These are e-commerce websites where artists upload their artwork. Customers can then buy their artwork as art prints or have it printed on a t-shirt, mug, cushion cover, bag or even phone case. You get paid a percentage of the sale (very often set by you) and the site is responsible for the production/shipping of your item. Obviously because of this the commission you get would be lower than with a selling portal where you are responsible for creation and shipping. I certainly wouldn’t rely on these as my only source of income however they can be good as an extra income stream. There are a few different ones but here are some of my favourites :
- Society 6 – This is a big and popular site and I have not used it to it’s full extent yet! You can get your artwork printed and framed (on canvas, tapestries, murals!), get it printed onto wallpaper, clocks, pillows, furniture, bedding, bathroom accessories, stationery, phone cases, clothing and apparel…the list goes on! It’s certainly worth investigating.
- Redbubble – Redbubble are great and I have sold a few things through them; The way it works is that you apply to Sell Your Art on the site and once you become an artist you can upload the images (JPEG’s) of your work up to the site; You can then choose which items you would like to sell with your artwork printed on e.g. if you have an picture of a dandelion then you may want to print clocks or cushions with this image on but you may not be interested in getting this image printed onto clothes. Once you’ve chosen what you would like to sell you save your settings and that’s it. You can then sell your items yourself through a portal such as etsy or alternatively Redbubble also sell your items in their online store. When you sell something you get an email telling you what you sold and your commission (which you can set yourself); I have sold all manner of items through redbubble – tshirts, stickers, notebooks and cushions.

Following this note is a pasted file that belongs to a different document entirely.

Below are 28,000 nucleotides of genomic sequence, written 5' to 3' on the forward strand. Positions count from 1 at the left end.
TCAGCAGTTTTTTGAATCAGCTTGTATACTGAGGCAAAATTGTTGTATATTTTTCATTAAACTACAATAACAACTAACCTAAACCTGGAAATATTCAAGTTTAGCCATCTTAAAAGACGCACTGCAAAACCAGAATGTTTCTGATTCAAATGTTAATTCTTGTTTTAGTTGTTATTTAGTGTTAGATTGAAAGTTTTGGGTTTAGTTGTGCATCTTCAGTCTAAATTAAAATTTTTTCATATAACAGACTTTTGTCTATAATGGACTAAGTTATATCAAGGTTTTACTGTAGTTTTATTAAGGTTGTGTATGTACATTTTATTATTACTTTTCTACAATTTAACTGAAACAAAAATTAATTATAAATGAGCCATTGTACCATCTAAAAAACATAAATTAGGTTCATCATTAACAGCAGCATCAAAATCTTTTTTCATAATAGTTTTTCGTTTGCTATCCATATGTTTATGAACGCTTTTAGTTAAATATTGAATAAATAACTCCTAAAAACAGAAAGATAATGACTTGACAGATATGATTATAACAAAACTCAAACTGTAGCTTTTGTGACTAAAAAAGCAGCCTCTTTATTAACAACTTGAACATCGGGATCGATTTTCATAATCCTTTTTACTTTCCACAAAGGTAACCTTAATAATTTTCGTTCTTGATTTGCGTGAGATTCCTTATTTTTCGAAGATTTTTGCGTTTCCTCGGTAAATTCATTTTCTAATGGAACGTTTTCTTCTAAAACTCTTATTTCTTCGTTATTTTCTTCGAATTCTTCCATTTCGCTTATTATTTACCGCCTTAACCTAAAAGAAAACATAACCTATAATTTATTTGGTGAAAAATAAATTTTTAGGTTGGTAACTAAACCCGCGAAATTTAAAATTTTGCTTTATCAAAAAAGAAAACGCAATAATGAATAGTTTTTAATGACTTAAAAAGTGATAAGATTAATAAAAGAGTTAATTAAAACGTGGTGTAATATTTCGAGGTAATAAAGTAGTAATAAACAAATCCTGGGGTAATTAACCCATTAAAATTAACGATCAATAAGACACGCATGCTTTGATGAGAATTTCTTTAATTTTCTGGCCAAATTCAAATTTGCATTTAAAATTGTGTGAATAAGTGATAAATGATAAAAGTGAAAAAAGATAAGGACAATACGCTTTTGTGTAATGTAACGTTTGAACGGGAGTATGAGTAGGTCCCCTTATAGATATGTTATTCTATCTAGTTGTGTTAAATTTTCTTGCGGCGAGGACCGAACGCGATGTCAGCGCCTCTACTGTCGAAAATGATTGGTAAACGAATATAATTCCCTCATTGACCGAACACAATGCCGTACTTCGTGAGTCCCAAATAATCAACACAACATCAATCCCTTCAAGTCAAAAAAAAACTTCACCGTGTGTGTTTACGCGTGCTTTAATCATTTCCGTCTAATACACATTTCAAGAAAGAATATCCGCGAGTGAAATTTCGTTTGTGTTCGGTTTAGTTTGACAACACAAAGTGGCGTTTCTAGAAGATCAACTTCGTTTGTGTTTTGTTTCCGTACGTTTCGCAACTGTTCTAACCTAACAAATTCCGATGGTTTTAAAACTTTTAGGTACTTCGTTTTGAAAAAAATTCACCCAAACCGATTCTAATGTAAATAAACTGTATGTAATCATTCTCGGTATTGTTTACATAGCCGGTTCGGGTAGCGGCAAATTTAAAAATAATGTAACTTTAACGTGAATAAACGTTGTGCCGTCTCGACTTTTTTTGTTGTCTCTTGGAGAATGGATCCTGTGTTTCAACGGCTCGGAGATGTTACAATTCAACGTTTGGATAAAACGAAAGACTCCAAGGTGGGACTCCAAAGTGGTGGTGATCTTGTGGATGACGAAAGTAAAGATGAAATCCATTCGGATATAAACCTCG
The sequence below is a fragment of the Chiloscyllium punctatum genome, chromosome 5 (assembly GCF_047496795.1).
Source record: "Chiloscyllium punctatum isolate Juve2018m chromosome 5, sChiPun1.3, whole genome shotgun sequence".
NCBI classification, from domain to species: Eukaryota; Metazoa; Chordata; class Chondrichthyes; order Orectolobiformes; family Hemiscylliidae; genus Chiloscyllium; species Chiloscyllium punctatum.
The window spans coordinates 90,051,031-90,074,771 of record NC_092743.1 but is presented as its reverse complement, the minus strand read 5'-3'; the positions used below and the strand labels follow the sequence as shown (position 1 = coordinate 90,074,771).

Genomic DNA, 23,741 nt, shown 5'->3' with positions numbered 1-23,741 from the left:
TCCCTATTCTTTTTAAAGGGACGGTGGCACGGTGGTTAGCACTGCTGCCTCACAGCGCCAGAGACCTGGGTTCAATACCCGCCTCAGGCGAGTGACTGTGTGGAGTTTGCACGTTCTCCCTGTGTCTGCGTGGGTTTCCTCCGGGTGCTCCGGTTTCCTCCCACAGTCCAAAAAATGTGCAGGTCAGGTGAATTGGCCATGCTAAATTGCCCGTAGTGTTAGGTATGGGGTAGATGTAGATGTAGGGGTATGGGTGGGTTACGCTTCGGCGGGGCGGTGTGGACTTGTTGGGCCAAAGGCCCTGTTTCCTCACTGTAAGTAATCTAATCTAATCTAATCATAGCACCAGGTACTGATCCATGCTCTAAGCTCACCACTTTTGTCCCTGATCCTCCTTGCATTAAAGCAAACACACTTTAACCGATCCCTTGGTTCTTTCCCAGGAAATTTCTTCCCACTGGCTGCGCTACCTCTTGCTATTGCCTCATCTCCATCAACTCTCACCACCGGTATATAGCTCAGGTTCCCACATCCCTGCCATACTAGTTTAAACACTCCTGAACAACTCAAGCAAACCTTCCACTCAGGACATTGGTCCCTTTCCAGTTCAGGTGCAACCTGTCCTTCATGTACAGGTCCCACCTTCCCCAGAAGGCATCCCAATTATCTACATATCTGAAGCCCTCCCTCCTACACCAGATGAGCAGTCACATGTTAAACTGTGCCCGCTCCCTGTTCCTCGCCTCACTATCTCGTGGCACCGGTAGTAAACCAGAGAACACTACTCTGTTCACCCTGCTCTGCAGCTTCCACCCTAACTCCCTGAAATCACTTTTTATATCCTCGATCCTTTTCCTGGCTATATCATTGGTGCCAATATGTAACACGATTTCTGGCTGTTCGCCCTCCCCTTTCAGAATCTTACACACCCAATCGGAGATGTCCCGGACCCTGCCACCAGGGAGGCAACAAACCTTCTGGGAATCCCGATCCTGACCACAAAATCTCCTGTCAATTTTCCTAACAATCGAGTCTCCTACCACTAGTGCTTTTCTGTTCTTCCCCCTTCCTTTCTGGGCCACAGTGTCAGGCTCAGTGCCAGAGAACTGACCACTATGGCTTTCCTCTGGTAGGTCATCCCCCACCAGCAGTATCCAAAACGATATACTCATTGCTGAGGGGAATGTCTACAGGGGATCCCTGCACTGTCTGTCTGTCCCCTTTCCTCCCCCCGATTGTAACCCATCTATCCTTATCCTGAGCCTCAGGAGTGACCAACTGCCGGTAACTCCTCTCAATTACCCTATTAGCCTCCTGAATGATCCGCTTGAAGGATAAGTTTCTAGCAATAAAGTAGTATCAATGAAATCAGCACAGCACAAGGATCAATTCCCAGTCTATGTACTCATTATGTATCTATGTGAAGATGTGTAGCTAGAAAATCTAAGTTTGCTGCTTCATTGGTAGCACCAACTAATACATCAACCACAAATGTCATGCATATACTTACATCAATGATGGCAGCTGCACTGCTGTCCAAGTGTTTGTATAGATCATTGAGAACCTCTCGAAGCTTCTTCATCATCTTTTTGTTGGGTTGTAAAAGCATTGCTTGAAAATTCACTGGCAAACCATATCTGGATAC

Physical places – not online but…
Here are some other places – not strictly online but I thought I should include these in here to give you a fuller picture of where you can sell. Some people do make a lot of money selling via physical outlets – and it helps if you have a well known brand!
- Physical shops – There are lots of little local gift shops / craft shops around where your work can be sold. All you need do is pack up your art prints in bulk with a few of each design and ask the shop owner to sell them for you. They will expect a wholesale discount and traditionally this is roughly 50% depending on how many items they take – though obviously you can negotiate here but be aware that the shop will need to make a profit too so you must strike a fine balance.
- Markets / Fairs – If you find a good market/fair with lots of traffic, especially at a busy time of year, then it can be a real money maker! However the opposite is true if you happen to be at one without any customers – you may even walk away having paid more for the stall than you took in sales (and don’t forget the time you spent at the fair!!); For me this is my least favourite way of selling art because it is so hit and miss. It requires a lot of prep and setup as well as a lot of ‘gear’ (I’m thinking stands, frames, a table, tablecloth, boxes, hanging materials). I have been to fairs where I’ve paid £20 for the stall, spent an hour setting up, another hour packing away and 3 hours at the fair and then walked away with £50. I sold a small number of items so ended up earning the equivalent of about £5 per hour which in my book is a waste of my time and energy which could have been better spent designing new products or even posting on social media! I’m sure there is a way to crack these but I have not found it yet and these are not going to be my priority anytime soon…